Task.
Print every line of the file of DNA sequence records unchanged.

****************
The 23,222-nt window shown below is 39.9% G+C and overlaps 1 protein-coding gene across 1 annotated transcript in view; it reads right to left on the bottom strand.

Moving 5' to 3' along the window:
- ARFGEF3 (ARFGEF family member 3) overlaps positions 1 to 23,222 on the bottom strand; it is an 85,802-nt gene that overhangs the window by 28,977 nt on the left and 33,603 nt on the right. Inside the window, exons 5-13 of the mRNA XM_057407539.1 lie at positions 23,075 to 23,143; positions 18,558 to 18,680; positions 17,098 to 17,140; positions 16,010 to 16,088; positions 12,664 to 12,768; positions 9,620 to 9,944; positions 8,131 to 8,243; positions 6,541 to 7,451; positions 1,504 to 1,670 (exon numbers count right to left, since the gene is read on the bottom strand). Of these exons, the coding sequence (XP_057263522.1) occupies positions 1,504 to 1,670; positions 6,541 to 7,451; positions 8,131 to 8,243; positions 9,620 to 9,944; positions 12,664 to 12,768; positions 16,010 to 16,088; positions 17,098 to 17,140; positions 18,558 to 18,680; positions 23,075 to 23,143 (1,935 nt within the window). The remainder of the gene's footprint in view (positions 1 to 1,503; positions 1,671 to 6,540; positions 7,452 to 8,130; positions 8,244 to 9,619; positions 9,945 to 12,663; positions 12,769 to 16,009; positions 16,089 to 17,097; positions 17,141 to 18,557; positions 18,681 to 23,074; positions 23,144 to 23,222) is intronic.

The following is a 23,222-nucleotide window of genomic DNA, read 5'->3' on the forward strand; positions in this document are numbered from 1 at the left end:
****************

The 23,222-nt window shown below is 39.9% G+C and overlaps 1 protein-coding gene across 1 annotated transcript in view; it reads right to left on the bottom strand.

Moving 5' to 3' along the window:
- ARFGEF3 (ARFGEF family member 3) overlaps positions 1 to 23,222 on the bottom strand; it is an 85,802-nt gene that overhangs the window by 28,977 nt on the left and 33,603 nt on the right. Inside the window, exons 5-13 of the mRNA XM_057407539.1 lie at positions 23,075 to 23,143; positions 18,558 to 18,680; positions 17,098 to 17,140; positions 16,010 to 16,088; positions 12,664 to 12,768; positions 9,620 to 9,944; positions 8,131 to 8,243; positions 6,541 to 7,451; positions 1,504 to 1,670 (exon numbers count right to left, since the gene is read on the bottom strand). Of these exons, the coding sequence (XP_057263522.1) occupies positions 1,504 to 1,670; positions 6,541 to 7,451; positions 8,131 to 8,243; positions 9,620 to 9,944; positions 12,664 to 12,768; positions 16,010 to 16,088; positions 17,098 to 17,140; positions 18,558 to 18,680; positions 23,075 to 23,143 (1,935 nt within the window). The remainder of the gene's footprint in view (positions 1 to 1,503; positions 1,671 to 6,540; positions 7,452 to 8,130; positions 8,244 to 9,619; positions 9,945 to 12,663; positions 12,769 to 16,009; positions 16,089 to 17,097; positions 17,141 to 18,557; positions 18,681 to 23,074; positions 23,144 to 23,222) is intronic.

The following is a 23,222-nucleotide window of genomic DNA, read 5'->3' on the forward strand; positions in this document are numbered from 1 at the left end: